It is a great pleasure to speak to you today at this US Congressional Forum. For many years, this venue has hosted debates where numerous individuals have discussed how I should live my life back home. Decisions have been made here that have affected me and continue to affect me.
In the opinion of some in these hallways, Palestinians can’t even decide on the color of their Humus!
This congress, that for many years has been the forum for mostly Israeli leaders to influence politicians and the media, is now hosting ME – a Palestinian, woman from Ramallah, who will today make the attempt to dissolve some of the stereotypes that I believe have been built up over the years! I’m on equal grounds, and I am asking you to be fair in your judgment and walk with me in this path to explore the other face of the Palestinian society.
My name is Mary Sayej. Last year, on another program, I was asked: “If you were an object, what would you be?” I simply said: “A mobile phone!” My mentor paused, and smiled waiting for me to elaborate. “Like me, I said, mobile phones evolve over time, they are multifunctional, they roam and adapt to different cultures and they are diverse in application! I am also 22, the age of mobile phones.”
Palestinian society is evolving. We stopped victimizing ourselves long ago. We are no longer Helpless, Powerless people devoid of capacities! I know you hear about martyrs, death, bombings and tragedies, but we also graduate from schools, get married, have babies and celebrate successes. As the Palestinian poet, Ms. Raffef Zyadeh, says: “We teach LIFE, Sir! We Palestinians, wake up every morning to teach the rest of the world LIFE, sir!”
I was raised in a small town near Ramallah, surrounded by ancient olive trees, Birzeit, which means the oil well. My town has been tied very closely, to the educational revolution in Palestine since 1924. It hosts one of the oldest and most notable higher-education institutions in Palestine- Birzeit University.
Therefore, getting a good education, and perusing higher education are major values in my family. “Being educated is the only weapon you can stand in the face of the world with”; my father always tells me!
Despite the fact that I am living in a socially, politically and economically challenged area, my parents overcame their protective (and sometimes overprotective) nature and gave me every opportunity to grow and further my education. From a very young age, I was encouraged to get involve in different organizations and programs, when I was 17; I was a consoler at a summer camp working with Palestinian youth from different backgrounds. For the first time I met girls who came from families that didn’t share the same commitment to women’s education as my family does. At 17, these girls were expected to get married and start a family. By the end of the summer, I managed to help three girls stand up to their fathers and convince them to choose education and delay marriage. Three girls is a very small number, but that was the moment I realized I can make a difference in my community. And I was determined to continue making a difference, by becoming an independent, confident and active young woman in Ramallah.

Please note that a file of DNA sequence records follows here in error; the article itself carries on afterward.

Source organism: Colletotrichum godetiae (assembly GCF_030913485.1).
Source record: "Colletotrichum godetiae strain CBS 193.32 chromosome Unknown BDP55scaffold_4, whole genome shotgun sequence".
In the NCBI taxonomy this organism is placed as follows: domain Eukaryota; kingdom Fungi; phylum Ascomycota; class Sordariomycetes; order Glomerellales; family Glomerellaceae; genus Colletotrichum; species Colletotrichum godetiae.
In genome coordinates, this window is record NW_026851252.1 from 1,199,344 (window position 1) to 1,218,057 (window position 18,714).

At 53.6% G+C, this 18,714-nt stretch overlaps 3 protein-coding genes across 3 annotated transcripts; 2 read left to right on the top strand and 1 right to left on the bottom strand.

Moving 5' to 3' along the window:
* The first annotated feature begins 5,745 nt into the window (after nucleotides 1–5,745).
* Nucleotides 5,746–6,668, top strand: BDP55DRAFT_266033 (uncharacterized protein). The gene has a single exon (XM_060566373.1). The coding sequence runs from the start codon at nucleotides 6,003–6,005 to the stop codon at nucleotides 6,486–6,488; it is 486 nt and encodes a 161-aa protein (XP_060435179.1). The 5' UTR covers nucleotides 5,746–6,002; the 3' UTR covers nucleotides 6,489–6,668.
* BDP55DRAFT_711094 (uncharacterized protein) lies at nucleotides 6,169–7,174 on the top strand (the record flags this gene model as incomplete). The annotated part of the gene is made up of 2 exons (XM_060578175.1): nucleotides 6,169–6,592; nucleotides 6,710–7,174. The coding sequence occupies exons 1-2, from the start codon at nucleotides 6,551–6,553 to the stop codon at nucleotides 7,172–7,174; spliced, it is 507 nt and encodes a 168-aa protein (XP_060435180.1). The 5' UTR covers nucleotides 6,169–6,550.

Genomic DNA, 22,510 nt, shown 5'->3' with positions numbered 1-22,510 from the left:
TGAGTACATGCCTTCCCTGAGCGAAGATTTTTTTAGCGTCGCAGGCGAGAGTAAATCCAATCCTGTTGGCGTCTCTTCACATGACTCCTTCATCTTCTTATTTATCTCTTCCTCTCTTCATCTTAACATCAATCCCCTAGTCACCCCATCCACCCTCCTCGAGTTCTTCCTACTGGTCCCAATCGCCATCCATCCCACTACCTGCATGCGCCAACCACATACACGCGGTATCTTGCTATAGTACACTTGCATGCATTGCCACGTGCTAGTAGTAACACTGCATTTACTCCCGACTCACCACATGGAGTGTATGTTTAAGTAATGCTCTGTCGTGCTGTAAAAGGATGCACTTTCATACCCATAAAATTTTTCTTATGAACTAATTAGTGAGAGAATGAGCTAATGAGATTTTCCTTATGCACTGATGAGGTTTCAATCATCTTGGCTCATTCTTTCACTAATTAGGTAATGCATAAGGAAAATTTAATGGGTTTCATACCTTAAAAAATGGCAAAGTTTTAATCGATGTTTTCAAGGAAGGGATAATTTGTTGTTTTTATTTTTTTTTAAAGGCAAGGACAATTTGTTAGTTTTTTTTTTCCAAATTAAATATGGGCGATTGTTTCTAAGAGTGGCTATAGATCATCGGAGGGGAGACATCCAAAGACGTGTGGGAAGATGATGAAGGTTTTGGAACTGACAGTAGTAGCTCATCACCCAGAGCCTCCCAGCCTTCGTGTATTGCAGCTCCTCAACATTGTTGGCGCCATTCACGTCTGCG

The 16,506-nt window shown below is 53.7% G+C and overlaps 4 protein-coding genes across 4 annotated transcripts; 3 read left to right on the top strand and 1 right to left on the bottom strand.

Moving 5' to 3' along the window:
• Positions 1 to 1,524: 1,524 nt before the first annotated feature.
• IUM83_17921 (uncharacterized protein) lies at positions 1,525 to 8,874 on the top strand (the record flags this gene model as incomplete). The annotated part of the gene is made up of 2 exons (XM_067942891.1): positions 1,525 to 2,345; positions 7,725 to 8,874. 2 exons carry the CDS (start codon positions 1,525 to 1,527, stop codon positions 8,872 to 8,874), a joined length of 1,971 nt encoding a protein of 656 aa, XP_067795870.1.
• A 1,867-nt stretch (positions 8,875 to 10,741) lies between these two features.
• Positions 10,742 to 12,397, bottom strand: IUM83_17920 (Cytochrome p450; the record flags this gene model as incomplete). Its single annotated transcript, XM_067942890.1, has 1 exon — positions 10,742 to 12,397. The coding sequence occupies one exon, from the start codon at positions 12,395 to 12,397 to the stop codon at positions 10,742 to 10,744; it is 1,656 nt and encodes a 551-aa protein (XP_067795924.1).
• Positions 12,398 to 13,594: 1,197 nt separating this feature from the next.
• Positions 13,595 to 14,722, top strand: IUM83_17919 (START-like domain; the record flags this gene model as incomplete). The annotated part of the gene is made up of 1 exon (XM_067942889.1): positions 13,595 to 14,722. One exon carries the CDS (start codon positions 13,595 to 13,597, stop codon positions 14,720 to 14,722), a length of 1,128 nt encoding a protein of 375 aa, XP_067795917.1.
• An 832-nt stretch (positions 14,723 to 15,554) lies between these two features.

I am a big believer in the saying; “if opportunity doesn’t knock, build a door”. I believe in perusing the hidden opportunity, and helping others to find it. Every person is born with an ability to make a difference; it’s a matter of choice whether you want to act, or stay in the shadows and remain silent! I’ve made my choice, I have always been outspoken and involved, and will never stop being so!
As a Palestinian woman, who has been granted the opportunity to stand here before you; it is my privilege to be part of a long line of Palestinian women who played major roles in our society since the beginning of our conflict with Israel. Women have been leaders in establishing charities, initiating political debates, starting small businesses and sustaining the community at difficult times. Unfortunately, instead of these roles growing, women’s leadership and participation in society is being suffocated by masculine ignorance and arrogance in the name of outdated traditions!
What I am passionate about is to find ways to help more females get education pursue their interests and become more active in building Palestinian society. Palestinian women have so much potential, but they need windows of hope and doors of opportunities to be built around them.
Living in Ramallah, the center of the West Bank, and what many people consider the economic capital of Palestine; I have also come to realize, that I am living in an economy that is very dependent on foreign aid. Last May, I graduated with a degree in Business Economics from Birzeit University. My dissertation elaborated upon the impact of foreign aid on the Palestinian economy. One of the main conclusions I drew was that due to Palestinian dependency on foreign aid, the productivity of Palestinians is decreasing. Therefore, in order to boost Palestinian productivity, Palestine must wean itself off its dependency on foreign aid, so that Palestinians can achieve greater self sufficiency and autonomy in the future. I strongly believe that in order for Palestinians, to be able to attain a truly independent state we must invest more in supporting our entrepreneurs and strengthening our business and economic base, and ensuring that women will be at the center of this investment.
Thank you for listening.
by Mary Sayj